API Design in Node.js, v4

Deploying to Render

Scott Moss

Scott Moss

Superfilter AI
API Design in Node.js, v4

Check out a free preview of the full API Design in Node.js, v4 course

The "Deploying to Render" Lesson is part of the full, API Design in Node.js, v4 course featured in this preview video. Here's what you'd learn in this lesson:

Scott deploys the application to Render.com. When the code is committed to GitHub, Render.com will pull in the latest version of the code and redeploy it. Environment variables are also configured in the Render.com web service wizard.


Transcript from the "Deploying to Render" Lesson

>> All right, so yeah, that builds, you see the dist, please make sure you .gitignore the dist. Do not check that into GitHub. That will be bad. That is a generated directory. But yeah, you can see, let's go look at our index.js. It's the same JavaScript you would have wrote, just like this, but different, [LAUGH] way different.

Okay, so, we got that, that looks good. And now let's try to start it, so let's say, npm start. I'm starting the JavaScript version of our server, and it works the same way, it's just the JavaScript version. Okay, so we confirmed that those work, we're ready to deploy now.

So what you need to do is if you didn't make that change that I made for the port, you will need to make that change now. So I already changed my config.port, which is gonna be based off some environment variable called stage. Which would be production, and that's gonna change the port.

If your's just still have number, this will not work when we deploy. You can not have a number here when we deploy. This has to be an environment variable that says process.env.PORT. Which for me is bound to a config file, Which I can change, or actually I'm talking and I haven't changed mine back, look at that.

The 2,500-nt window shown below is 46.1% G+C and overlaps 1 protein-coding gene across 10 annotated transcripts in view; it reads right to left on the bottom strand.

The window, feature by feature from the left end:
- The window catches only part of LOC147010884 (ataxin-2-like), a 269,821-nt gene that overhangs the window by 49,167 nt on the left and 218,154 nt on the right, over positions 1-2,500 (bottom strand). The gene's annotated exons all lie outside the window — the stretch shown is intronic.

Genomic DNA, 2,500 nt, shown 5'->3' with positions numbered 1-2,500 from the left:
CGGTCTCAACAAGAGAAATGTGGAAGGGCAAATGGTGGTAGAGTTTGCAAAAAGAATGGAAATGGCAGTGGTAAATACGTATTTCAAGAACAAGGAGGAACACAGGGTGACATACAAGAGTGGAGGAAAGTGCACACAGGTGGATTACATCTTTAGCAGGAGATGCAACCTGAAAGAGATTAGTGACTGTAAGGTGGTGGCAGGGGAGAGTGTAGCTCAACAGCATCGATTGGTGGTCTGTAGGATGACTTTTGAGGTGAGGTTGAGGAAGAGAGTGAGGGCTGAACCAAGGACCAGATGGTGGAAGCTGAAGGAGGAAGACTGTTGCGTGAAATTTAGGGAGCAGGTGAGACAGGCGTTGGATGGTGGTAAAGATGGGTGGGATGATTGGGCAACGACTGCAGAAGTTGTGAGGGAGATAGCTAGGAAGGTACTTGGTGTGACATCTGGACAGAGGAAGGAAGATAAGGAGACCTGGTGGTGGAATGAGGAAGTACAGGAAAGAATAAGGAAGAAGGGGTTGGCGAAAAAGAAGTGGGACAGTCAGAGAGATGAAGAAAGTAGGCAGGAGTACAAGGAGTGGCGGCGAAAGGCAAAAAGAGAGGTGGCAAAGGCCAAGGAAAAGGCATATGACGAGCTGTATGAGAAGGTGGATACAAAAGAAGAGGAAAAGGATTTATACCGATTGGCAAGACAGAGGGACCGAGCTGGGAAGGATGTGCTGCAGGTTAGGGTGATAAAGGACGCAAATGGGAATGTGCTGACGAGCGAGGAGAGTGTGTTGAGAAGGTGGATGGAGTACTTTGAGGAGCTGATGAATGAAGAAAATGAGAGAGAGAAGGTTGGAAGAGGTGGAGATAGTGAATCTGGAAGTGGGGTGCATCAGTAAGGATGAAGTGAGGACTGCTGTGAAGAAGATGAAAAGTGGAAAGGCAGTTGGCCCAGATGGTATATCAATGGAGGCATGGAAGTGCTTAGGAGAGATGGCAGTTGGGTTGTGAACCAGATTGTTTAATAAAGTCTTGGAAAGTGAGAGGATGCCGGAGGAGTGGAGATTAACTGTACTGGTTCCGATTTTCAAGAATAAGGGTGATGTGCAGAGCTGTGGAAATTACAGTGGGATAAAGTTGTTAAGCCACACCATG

Which I can change based off of an environment variable called stage, process.env.STAGE. Okay, so first thing first, you need to push this on GitHub. If you haven't pushed this on GitHub already, make a GitHub repo, push this to GitHub. You're gonna have to put this on GitHub to get this deployed.

If you don't have a GitHub, why? [LAUGH] Make it up, and put this on GitHub, okay. So I already have three different versions of this on GitHub. So I'm just gonna make another version of this on GitHub. Make a new repo. I'm gonna call it api-design-v4-again. And I'm gonna keep it public, create my repo.

Go down here, add all these things. Do I already have a remote thing here? I'm gonna just delete my remote thing, get out of here, there we go. Okay, got that. Do that thing and then let's commit our stuff. And then do that thing. Okay, so I did the things.

I pushed it to my GitHub. And I can refresh my GitHub and it should be there. So everything looks good here, looking fine. Now you want to go to render.com. Make an account if you didn't. And yeah, I got a lot of stuff going on here. It's actually quite simple.

So you got a couple of options. If you already made a database on Render, we can just reuse the database. Or you can make another one, doesn't matter, but we can just use the database that you already have. It's not a big deal. But yeah, in production you don't wanna use the same local database you use to develop as the same database you used in production.